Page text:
10 Tips for Better Poops
Hi friends! Did you know that approximately 33 million adults in the United States suffer from constipation? This accounts for more than 2.5 millions doctors visits and almost 100 thousand hospitalizations each year. As they say, prevenetion is the best medicine. That’s why this week we are going to talk about ten tips to help you poop better.
#1 Lift your legs when you sit on the toilet A squatting position (imagine the way a dog’s back legs squat to poop) helps poop to come out easier (Mounsey, 2015). You can use something like a squatty potty but you may be able to find something around your house like a couple of stools or thick book.
#2 Use your voice Saying "Grrr" while on the toilet helps the pelvic floor muscles to relax and the air to flow. Avoid holding your breath and straining.
#3 Give yourself a belly massage “Belly massages" starting at your lower right and working upwards, across, and down can be very helpful for some people. Imagine your hands gently "scooping" during the massage. This massage can help to stimulate the muscles of the digestive system to keep things moving along. Learn more about how to perform the massage here.
#4 Relax those pelvic floor muscles! Since some of the pelvic floor muscles wrap right around the anus, if they are tight and contracted, the poop will have a very hard time exiting! If you aren’t sure how to relax the pelvic floor muscles, a pelvic floor therapist can help! You can find one near you at www.mypfm.com/find-a-pt.
#5 Pull your pants all the way down to your ankles This allow you to keep your knees wide helping to “open" things up and relax the pelvic floor muscles. Imagine how much harder it would be to poop with your knees close together.
#6 Stay hydrated
Drinking enough water helps to prevent the digestive tract from taking too much water out of our stool. When too much water is taken from stool, poop becomes drier and harder to get out. One study found that drinking 1.5 to 2 liters (50 to 67 ounces) improved constipation (Mounsey, 2015).
#7 Get enough fiber
It is recommended that adults without any underlying medical conditions get at least 20 to 35 grams of fiber per day (Mounsey, 2015). If you want to start increasing your fiber intake, make sure to do it slowly over a few weeks to make sure you don’t experience abdominal cramping, bloating, and gas. You can get fiber from whole foods, like fruits, vegetables, and beans, or from supplements like flax seed, psyllium husk, or gummies.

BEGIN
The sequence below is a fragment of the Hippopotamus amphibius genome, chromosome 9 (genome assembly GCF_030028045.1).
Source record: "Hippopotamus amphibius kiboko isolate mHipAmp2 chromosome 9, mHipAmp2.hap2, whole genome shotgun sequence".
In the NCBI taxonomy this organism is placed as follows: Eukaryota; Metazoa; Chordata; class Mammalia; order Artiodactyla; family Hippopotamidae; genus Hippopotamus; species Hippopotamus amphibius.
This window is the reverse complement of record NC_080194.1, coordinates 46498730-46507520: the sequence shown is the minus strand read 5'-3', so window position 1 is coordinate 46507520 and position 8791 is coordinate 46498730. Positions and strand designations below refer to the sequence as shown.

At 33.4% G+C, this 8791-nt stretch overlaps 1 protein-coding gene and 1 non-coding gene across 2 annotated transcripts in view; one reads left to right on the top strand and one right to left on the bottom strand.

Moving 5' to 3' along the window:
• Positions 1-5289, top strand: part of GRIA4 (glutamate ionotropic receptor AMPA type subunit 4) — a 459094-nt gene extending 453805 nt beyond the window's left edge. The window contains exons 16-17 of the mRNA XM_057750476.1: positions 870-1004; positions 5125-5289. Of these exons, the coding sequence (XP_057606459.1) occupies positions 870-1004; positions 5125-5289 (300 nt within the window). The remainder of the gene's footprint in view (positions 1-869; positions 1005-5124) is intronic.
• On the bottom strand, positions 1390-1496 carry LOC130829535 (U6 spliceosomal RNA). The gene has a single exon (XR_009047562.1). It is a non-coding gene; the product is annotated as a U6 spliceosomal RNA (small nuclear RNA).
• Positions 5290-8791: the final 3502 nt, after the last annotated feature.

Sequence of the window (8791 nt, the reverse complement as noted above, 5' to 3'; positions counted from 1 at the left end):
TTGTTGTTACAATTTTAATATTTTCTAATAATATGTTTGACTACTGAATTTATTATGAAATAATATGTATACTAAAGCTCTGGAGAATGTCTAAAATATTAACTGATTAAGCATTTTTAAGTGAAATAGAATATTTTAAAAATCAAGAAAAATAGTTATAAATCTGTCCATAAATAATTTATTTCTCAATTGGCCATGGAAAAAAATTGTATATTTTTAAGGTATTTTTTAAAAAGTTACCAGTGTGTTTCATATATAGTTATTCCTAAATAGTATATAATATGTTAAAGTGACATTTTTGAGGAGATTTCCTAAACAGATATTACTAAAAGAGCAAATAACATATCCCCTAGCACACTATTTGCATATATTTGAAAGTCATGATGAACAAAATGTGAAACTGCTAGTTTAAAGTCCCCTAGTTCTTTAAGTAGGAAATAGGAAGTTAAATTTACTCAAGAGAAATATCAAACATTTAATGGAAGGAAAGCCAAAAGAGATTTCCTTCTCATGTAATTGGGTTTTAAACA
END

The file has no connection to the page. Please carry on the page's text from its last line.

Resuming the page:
#8 Try to go to the bathroom after eating a meal Eating stimulates a reflex which helps keeps things moving along in the digestive tract. Trying to poop after eating takes advantage of this reflex and can improve success with going (Mounsey, 2015).
#9 Get regular exercise Studies have shown that regular exercise may improve constipation and improve how often you have a bowel movement (Gao, 2019). Exercise has other benefits as well, including, reducing the risk of many chronic diseases and health conditions and improves quality of life, strength and balance (ACSM, 2014; Deslandes, 2009).
#10 Don’t rush You shouldn’t spend hours on the toilet, but be sure to give yourself enough time. You should not push and strain to get poop out faster because you places to be and things to do. Take your time to fully empty you bowels but try now to spend more than 10-15 minutes on the toilet.
If you are struggling with constipation, or any other bowel issues, be sure to discuss this with your provider.
Ready to learn more about your pelvic health? Here are some helpful resources:
Watch Netflix for Your Pelvic Floor at Pelvic Flicks
Watch our YouTube playlist Bowel Health and Your Pelvic Floor
Learn more about the pelvic floor muscles with our book: My Pelvic Floor Muscles The Basics
Sign up for our email newsletter!
Visit our Instagram page for more on pelvic health.
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The Role of Probiotics & How to Support the Gut Microbiome for Digestive Disorders with Erin Judge, RDN, LDN
Gut Health Q&A with Dr. Will Bulsiewicz, MD, MSCI
Written by Emily Reul, PT, DPT
American College of Sports Medicine. ACSM’s Guidelines for Exercise Testing and Prescription. 9th ed. Wolters Kluwer;2014.
Deslandes A et al. Exercise and mental health: many reasons to move. Neuropsychobiology.2009;59(4):191-8.
Gao R et al. Exercise therapy in patients with constipation: a systematic review and meta-analysis of randomized controlled trials. Scand J Gasteoenterol. 2019;54(2):169-177.
Mounsey A, Raleigh M, Wilson A. Management of constipation in older adults. Am Fam Physician. 2015;92(6):500-4.